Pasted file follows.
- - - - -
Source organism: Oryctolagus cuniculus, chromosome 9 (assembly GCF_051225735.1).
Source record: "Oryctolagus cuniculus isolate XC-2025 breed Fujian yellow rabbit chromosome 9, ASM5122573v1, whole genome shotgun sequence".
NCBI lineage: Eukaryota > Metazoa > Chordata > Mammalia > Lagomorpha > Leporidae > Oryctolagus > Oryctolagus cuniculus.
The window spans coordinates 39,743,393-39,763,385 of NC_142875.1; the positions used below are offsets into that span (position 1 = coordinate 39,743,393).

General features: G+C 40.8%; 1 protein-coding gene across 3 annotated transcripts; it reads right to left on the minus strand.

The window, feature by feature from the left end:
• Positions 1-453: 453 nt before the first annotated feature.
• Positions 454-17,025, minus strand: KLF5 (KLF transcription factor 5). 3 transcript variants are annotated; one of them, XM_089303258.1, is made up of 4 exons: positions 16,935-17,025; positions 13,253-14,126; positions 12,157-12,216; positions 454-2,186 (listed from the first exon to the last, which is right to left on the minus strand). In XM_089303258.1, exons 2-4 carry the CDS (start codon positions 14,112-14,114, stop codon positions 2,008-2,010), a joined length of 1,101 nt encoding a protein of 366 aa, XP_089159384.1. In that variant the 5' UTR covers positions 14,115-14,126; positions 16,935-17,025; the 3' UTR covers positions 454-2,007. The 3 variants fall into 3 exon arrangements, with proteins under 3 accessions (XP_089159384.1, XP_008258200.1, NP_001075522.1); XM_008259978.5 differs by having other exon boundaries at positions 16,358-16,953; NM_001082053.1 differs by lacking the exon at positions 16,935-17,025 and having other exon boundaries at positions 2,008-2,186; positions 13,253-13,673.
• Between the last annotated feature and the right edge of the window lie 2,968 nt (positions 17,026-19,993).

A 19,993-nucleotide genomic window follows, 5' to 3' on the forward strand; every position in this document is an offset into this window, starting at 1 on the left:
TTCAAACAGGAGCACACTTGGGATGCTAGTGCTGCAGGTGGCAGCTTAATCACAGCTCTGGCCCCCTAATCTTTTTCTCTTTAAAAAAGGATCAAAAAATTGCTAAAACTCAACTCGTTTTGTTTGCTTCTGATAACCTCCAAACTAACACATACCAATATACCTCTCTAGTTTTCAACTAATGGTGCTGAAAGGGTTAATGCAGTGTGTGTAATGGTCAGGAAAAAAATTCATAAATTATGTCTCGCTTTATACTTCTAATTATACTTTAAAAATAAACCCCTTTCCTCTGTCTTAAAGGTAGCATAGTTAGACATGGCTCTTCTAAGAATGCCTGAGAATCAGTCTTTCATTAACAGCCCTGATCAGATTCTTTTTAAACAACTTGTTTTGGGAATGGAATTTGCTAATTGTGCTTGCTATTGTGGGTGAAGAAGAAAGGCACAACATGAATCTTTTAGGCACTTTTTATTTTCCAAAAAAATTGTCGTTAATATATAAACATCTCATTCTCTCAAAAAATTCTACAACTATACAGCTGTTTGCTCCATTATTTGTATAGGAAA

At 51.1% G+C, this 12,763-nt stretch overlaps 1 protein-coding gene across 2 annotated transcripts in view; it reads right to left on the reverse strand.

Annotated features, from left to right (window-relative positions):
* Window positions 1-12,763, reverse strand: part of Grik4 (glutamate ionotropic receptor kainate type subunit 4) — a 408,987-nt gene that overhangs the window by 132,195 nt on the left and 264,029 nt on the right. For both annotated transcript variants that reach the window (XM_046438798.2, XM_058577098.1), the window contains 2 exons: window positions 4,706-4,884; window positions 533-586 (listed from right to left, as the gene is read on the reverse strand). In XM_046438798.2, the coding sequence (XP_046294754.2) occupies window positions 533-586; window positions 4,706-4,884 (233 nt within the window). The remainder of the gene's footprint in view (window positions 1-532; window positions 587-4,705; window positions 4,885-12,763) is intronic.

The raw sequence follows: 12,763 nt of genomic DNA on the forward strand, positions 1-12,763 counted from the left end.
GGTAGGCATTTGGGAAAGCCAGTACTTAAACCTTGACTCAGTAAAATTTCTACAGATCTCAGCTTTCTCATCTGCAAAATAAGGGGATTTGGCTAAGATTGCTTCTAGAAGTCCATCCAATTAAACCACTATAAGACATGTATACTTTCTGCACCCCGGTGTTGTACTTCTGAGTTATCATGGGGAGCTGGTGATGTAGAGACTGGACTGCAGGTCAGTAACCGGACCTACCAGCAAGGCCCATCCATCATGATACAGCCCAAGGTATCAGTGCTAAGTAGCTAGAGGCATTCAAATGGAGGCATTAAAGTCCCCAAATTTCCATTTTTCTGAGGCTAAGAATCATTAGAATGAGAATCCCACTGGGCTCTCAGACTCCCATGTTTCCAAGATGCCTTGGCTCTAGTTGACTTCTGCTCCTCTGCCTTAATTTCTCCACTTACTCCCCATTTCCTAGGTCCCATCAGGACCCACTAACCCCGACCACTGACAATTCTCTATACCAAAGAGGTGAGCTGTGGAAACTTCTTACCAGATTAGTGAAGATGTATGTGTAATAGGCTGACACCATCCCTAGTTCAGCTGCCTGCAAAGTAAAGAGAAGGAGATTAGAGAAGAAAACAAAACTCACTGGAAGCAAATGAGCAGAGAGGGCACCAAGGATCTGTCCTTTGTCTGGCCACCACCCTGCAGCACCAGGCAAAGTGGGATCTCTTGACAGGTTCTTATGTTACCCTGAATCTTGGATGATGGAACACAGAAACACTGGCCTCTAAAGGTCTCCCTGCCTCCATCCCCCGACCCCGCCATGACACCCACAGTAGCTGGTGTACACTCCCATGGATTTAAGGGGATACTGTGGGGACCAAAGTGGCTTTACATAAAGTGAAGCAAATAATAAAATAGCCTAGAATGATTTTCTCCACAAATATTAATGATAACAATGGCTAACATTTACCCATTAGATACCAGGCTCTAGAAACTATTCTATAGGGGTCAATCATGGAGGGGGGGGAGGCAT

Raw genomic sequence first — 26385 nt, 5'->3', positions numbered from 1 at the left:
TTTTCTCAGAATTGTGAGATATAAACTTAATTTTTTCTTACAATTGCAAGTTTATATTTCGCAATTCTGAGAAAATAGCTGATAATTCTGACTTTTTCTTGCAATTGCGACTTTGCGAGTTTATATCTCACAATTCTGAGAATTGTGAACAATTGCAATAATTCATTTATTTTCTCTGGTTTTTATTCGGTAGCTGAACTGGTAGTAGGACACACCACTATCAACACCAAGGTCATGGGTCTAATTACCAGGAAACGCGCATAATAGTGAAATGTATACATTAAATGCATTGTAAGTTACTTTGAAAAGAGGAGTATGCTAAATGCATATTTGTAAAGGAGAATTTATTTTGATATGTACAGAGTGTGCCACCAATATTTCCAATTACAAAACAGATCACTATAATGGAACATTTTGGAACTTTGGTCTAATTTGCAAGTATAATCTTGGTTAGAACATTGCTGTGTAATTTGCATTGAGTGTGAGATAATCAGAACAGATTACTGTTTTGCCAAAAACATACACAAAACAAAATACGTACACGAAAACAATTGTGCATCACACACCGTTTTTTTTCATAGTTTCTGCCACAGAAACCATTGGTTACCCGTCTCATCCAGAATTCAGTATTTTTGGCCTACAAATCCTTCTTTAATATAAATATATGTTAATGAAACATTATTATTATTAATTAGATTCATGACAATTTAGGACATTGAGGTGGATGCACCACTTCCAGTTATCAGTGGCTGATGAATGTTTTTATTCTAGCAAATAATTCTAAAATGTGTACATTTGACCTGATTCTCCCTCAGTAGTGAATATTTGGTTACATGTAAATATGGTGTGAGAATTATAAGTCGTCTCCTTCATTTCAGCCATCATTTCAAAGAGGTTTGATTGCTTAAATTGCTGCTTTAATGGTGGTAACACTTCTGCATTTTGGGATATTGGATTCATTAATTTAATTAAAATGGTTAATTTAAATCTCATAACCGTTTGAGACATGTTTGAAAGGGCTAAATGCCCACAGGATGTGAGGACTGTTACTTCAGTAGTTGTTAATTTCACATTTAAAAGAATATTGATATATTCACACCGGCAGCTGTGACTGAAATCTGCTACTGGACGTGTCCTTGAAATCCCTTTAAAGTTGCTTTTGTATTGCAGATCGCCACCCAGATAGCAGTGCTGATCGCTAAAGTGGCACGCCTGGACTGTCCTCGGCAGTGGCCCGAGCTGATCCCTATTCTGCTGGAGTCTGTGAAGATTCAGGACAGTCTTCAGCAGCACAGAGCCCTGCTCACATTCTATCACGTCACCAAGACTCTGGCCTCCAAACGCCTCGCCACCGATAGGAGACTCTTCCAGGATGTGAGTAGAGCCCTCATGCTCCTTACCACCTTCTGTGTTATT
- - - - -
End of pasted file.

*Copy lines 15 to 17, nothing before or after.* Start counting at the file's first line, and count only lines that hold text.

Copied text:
The raw sequence follows: 12,763 nt of genomic DNA on the forward strand, positions 1-12,763 counted from the left end.
GGTAGGCATTTGGGAAAGCCAGTACTTAAACCTTGACTCAGTAAAATTTCTACAGATCTCAGCTTTCTCATCTGCAAAATAAGGGGATTTGGCTAAGATTGCTTCTAGAAGTCCATCCAATTAAACCACTATAAGACATGTATACTTTCTGCACCCCGGTGTTGTACTTCTGAGTTATCATGGGGAGCTGGTGATGTAGAGACTGGACTGCAGGTCAGTAACCGGACCTACCAGCAAGGCCCATCCATCATGATACAGCCCAAGGTATCAGTGCTAAGTAGCTAGAGGCATTCAAATGGAGGCATTAAAGTCCCCAAATTTCCATTTTTCTGAGGCTAAGAATCATTAGAATGAGAATCCCACTGGGCTCTCAGACTCCCATGTTTCCAAGATGCCTTGGCTCTAGTTGACTTCTGCTCCTCTGCCTTAATTTCTCCACTTACTCCCCATTTCCTAGGTCCCATCAGGACCCACTAACCCCGACCACTGACAATTCTCTATACCAAAGAGGTGAGCTGTGGAAACTTCTTACCAGATTAGTGAAGATGTATGTGTAATAGGCTGACACCATCCCTAGTTCAGCTGCCTGCAAAGTAAAGAGAAGGAGATTAGAGAAGAAAACAAAACTCACTGGAAGCAAATGAGCAGAGAGGGCACCAAGGATCTGTCCTTTGTCTGGCCACCACCCTGCAGCACCAGGCAAAGTGGGATCTCTTGACAGGTTCTTATGTTACCCTGAATCTTGGATGATGGAACACAGAAACACTGGCCTCTAAAGGTCTCCCTGCCTCCATCCCCCGACCCCGCCATGACACCCACAGTAGCTGGTGTACACTCCCATGGATTTAAGGGGATACTGTGGGGACCAAAGTGGCTTTACATAAAGTGAAGCAAATAATAAAATAGCCTAGAATGATTTTCTCCACAAATATTAATGATAACAATGGCTAACATTTACCCATTAGATACCAGGCTCTAGAAACTATTCTATAGGGGTCAATCATGGAGGGGGGGGAGGCAT

Raw genomic sequence first — 26385 nt, 5'->3', positions numbered from 1 at the left: